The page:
arthur pintsIt took a lot of research and time and was pretty much last minute due to other deadlines vying for attention. Paul created some beautiful visuals. I particularly liked the ‘drinking contest with the sailor’ as he visually created the slow, demolition of a pint. We created Twitter accounts for some of the other characters too, which was a right headache to properly synchronise so that it got tweeted in the right place.

One of the most pleasurable aspects of the project was getting comments from people who weren’t aware of what we were doing. As I’d used my personal Twitter account (TheSpaceLathe) for the modern Arthur, a few friends got quite concerned about the content of my tweets and thought I’d had some kind of personality change. I haven’t explained to them yet that I am not having a string of affairs as I’m quite interested to see if any of them start gossiping to my partner or spreading rumours.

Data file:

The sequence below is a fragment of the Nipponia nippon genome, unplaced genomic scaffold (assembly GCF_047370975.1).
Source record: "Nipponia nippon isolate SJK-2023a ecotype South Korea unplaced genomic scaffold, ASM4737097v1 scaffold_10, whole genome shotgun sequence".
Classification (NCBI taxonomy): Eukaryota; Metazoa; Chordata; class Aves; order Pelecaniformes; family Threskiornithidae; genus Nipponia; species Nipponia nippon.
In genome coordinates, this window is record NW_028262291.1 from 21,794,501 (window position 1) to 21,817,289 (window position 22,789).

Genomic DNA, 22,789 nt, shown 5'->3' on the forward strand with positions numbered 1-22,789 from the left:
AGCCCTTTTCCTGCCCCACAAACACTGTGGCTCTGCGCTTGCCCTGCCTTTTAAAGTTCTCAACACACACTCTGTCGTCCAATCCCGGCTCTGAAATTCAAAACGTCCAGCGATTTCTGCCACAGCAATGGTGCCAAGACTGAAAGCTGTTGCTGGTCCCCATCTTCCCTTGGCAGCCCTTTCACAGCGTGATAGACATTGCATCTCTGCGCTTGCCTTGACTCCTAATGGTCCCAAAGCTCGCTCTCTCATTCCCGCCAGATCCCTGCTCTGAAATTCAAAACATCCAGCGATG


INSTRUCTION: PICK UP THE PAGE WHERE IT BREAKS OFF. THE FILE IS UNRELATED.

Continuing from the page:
tinder arthurBut using my personal account did restrict some of the content and meant I was more cautious than I should have been. One person on Twitter (@monsterlander) commented that the real Arthur Seaton would have laid in to noisy neighbours who woke him up (this is how the ‘new’ story starts) but as far as I am aware, Seaton didn’t really go around lamping people. There was always the threat of violence but he didn’t really instigate it. When he gets caught out by the squaddies it’s them that catch him rather than the other way around. But I was able to respond to this later on in the schedule by sending Monsterlander a threat.

It was a pleasant coincidence that Raphael Hefti’s exhibition was running at the Nottingham Contemporary at the same time as Being Arthur. Hefti is fascinated by processes and experimenting with materials. For his current solo exhibition he visited industries in the East Midlands, such as Rolls Royce with the aim of learning about the composition and treatment of metals in different states.